At least 22 states in the country have issued a "stay at home" order requiring residents to remain at home.
The orders have seen all non-essential services, including bars and restaurants, entertainment venues and other places of public gatherings, closed as part of Trump's 15-day plan to slow the spread of the virus.
The 22 states that have been issued with a stay at home order include:
While the U.S. is now the epicenter of the outbreak, the president on Thursday announced his plan to potentially loosen social distancing measures in parts of the country.
In a letter to U.S. governors, Trump wrote: "My Administration is working to publish new guidelines for State and local policymakers to use in making decisions about maintaining, increasing, or relaxing social distancing and other mitigation measures they have put in place.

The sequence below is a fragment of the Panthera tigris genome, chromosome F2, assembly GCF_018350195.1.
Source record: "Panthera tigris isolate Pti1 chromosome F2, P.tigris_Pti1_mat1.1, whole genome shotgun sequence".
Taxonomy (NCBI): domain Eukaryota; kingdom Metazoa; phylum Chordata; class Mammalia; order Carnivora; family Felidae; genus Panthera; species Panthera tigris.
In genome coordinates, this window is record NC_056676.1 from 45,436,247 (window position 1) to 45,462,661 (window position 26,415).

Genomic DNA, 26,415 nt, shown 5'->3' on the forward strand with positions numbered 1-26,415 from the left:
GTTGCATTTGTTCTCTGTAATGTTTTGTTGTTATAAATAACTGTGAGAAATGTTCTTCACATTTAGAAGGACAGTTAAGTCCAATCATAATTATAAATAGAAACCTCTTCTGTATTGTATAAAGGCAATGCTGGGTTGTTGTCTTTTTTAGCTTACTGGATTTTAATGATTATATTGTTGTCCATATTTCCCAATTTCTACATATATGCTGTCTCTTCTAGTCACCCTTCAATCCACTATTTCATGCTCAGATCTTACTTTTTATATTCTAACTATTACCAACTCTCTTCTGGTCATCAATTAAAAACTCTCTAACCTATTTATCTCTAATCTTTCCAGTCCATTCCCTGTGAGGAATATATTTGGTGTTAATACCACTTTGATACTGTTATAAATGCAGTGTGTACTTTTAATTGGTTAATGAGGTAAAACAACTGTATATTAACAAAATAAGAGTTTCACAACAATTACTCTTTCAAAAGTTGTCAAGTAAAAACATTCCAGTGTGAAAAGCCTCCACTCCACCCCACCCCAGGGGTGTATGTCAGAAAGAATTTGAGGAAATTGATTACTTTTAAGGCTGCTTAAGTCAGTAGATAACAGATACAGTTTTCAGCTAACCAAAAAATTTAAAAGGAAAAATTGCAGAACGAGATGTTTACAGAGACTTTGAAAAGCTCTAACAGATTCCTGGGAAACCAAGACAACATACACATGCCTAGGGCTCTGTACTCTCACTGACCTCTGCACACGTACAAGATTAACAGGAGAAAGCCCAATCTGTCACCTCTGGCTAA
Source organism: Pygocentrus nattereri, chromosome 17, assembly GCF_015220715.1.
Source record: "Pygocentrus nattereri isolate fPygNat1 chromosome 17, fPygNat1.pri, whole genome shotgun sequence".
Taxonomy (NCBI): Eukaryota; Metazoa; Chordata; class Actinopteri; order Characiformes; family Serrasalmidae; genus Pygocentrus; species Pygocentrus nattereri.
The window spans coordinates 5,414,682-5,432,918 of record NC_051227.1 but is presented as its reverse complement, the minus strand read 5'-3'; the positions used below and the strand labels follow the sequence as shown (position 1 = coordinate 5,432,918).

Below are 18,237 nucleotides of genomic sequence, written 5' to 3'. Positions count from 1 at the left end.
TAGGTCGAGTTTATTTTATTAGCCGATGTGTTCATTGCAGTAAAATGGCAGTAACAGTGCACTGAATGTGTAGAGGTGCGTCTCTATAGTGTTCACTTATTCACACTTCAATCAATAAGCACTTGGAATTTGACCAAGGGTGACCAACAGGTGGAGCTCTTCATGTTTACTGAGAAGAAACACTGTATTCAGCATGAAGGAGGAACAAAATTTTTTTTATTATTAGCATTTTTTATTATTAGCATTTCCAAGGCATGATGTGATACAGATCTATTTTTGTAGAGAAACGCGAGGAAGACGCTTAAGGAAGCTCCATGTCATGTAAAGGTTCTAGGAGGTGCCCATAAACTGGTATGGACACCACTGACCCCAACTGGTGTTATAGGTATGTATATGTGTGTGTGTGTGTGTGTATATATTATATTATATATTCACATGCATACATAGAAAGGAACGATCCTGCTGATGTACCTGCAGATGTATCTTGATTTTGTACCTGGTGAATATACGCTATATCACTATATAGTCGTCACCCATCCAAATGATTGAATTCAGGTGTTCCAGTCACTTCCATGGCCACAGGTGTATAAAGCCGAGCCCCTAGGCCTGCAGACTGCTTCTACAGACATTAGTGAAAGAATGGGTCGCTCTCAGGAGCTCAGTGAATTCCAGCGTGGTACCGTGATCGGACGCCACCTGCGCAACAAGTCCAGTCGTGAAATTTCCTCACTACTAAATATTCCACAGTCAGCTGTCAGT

"This is what we envision: Our expanded testing capabilities will quickly enable us to publish criteria, developed in close coordination with the Nation's public health officials and scientists, to help classify counties with respect to continued risks posed by the virus," the letter continued.
"This will incorporate robust surveillance testing, which allows us to monitor the spread of the virus throughout the country. Under these data-driven criteria, we will suggest guidelines categorizing counties as high-risk, medium-risk, or low-risk."
According to television host Joe Scarborough: "More Americans died today in New York City of the Coronavirus than died in Afghanistan over the past 5 years. The President needs to get serious about this pandemic now. It is only going to get worse," he wrote in a post on his official Twitter account on Thursday.